Amazon’s Spanish horror series The Boarding School: Las Cumbres, a reboot of the early-2000s Spanish show of the same name, takes place in an isolated Catholic boarding school for wayward teenagers, where the teachers’ discipline is severe and the students dream of escape. The eerie stone building on a cliff, surrounded by a swath of dark forest, already makes for a creepy Gothic atmosphere. (Nothing says Gothic romance like an ominous building that’s impossible to leave.) And that’s without the mysterious figure in a plague mask who kidnaps a student at the end of the first episode.
But while the totalitarian boarding school, the whispers about cults, the plague doctors in creepy masks, and the gruesome discoveries do a good job of maintaining the tense, tight atmosphere, the show ultimately juggles too many characters and extra plot points that push the focus away from what makes it compelling.
[Ed. note: This review contains slight spoilers for The Boarding School: Las Cumbres.]
In the first episode, charismatic Manuel (Carlos Alcaide), his rebellious girlfriend Amaia (Asia Ortego), their more mild-mannered friend Paul (Albert Salazar), and Paul’s responsible and hopeful sister Adele (Daniela Rubio) plot an escape from the prison-like school. But Adele backs out of the escape attempt at the last minute and Paul goes with her, leaving Amaia and Manuel running through the forest, freedom close at hand. After Manuel trips and falls, that spooky plague doctor swoops in and carries his limp body away into the woods, while Amaia looks on in horror.
It’s incredibly foreboding, but the next episode drags the fallout along, putting too much emphasis on the overly punitive school and not enough on the frightening situation. The uneven distribution of boarding-school drama and horror elements undermines any sense of a driving plot. The school staff’s severe punishments — throwing students in dungeon-like detention rooms for the night, or shaving the heads of students caught with phones — do a good job, initially, of creating tension. After a certain point of back-talking students getting reprimanding in overblown ways, though, the point is clear. The cycle of teenagers rebelling, getting caught by stern teachers, and thrown into cruel punishments ends up detracting from the compelling elements. It doesn’t help that the show just has so many characters, and not all of them are dealing with the same stakes.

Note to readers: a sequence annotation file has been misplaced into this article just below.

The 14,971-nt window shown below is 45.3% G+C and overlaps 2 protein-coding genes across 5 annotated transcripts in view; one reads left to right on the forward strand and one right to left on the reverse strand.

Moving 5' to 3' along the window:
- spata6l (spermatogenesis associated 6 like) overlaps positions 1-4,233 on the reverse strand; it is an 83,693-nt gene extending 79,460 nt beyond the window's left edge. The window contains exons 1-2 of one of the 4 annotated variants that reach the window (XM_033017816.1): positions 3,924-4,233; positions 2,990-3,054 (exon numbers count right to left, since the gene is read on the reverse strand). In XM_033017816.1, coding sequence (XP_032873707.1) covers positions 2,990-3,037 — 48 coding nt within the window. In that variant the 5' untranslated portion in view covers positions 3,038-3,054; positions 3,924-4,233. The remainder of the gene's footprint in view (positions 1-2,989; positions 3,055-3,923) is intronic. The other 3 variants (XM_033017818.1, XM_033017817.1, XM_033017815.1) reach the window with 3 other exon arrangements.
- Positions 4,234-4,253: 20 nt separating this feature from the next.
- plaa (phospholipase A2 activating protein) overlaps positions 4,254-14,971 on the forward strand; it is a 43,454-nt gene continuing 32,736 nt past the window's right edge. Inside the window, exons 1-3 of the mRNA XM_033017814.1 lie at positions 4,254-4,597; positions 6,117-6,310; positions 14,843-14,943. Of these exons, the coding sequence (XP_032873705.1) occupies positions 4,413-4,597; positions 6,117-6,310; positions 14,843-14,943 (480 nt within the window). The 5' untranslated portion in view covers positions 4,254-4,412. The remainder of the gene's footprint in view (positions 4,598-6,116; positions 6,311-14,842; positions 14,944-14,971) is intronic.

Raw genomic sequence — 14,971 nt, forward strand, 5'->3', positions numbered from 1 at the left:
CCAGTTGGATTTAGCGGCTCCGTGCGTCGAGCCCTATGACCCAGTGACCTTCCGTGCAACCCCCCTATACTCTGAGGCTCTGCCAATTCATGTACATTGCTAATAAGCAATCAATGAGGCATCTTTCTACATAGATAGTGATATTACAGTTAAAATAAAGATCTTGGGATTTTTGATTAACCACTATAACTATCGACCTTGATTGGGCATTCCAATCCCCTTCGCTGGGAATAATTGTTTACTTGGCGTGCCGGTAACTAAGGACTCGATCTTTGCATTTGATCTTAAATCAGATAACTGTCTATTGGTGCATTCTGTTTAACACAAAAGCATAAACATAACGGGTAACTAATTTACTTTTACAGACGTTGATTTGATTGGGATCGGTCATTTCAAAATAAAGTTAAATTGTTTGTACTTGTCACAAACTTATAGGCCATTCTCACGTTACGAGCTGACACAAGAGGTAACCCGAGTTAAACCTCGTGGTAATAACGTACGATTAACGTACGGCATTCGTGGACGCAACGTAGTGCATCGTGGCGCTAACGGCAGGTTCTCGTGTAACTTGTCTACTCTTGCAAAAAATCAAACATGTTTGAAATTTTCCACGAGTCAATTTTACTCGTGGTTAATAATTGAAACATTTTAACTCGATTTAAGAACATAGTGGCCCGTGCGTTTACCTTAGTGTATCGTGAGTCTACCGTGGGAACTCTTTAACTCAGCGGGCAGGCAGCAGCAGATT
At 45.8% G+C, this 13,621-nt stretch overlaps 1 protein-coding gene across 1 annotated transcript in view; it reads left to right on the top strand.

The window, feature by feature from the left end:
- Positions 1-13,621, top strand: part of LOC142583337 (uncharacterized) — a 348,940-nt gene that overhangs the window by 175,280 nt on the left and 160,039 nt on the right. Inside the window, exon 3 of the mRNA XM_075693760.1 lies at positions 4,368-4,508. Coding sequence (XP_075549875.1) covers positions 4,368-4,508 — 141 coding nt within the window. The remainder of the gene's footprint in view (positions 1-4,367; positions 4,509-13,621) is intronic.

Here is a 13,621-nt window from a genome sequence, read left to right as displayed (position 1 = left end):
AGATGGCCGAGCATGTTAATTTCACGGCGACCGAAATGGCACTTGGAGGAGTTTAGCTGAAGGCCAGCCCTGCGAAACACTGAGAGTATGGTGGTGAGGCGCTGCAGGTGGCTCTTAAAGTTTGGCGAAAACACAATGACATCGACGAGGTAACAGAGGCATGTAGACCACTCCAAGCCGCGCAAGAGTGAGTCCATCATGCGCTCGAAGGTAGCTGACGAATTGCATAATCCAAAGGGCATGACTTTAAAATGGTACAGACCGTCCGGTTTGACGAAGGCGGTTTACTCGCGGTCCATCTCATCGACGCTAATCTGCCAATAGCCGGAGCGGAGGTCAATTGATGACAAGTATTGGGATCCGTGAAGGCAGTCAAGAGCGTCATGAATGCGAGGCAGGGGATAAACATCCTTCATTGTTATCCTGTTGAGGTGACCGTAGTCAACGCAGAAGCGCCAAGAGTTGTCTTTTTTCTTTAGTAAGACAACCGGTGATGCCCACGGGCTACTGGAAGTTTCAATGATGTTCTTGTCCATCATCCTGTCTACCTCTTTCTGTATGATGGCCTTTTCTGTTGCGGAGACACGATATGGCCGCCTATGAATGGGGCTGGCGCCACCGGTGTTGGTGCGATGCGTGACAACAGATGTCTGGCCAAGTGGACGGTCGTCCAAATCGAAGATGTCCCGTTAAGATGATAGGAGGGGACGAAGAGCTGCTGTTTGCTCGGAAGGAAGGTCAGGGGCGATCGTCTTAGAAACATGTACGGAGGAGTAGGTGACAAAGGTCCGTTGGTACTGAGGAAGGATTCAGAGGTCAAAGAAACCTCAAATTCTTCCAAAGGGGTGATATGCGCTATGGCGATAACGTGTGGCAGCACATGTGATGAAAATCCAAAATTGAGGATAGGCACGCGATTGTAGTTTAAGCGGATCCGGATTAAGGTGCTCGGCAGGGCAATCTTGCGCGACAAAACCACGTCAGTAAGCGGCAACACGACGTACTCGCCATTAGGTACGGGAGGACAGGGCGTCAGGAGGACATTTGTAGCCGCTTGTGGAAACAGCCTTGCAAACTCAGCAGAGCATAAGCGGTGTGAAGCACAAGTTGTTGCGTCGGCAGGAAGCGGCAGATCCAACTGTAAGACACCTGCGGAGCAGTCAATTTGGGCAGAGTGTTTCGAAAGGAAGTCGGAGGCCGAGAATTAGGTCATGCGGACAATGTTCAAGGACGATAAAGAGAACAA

The series’ horror and mystery is intriguing, though it manifests better in some characters than others. Amnesic student Inés (Claudia Riera), for instance, draws dark, cryptic images in her sketchbook and wanders around seeing shadows and figures just out of her peripheral vision. But monk Elias (Alberto Amarilla) and science teacher Elvira (Mina El Hammani), who make compassionate pleas to the higher-ups to go easier on the students — and also make horny eyes at each other — seem out of place. Paul and Amaia, meanwhile, want to find out more about Manuel’s mysterious disappearance. Certainly their futile attempts to contact the outside world add to the despair, but then Amaia throws a crazy party in a basement full of drinking, hookups, and only a little bit of exploring creepy dark crypts. Sure, there might be a murdering cult on the loose, but let’s have a threesome in a bathroom stall, why not?
All the elements of an intriguing horror-filled mystery are present in this series. But The Boarding School: Las Cumbres is plagued (ha) by its unevenness. At its best, the totalitarian boarding school adds to the tension. There’s a sense that the adults know more than they let on about something darker living within the stone walls of the school. But when the attention shifts to relationship drama, sex, and bullying, and emphasizes more of the same horrible teacher behavior, that scare factor gets neutered, making it feel more like a teen drama instead of the chilling horror series it teases.
The Boarding School: Las Cumbres is streaming on Amazon.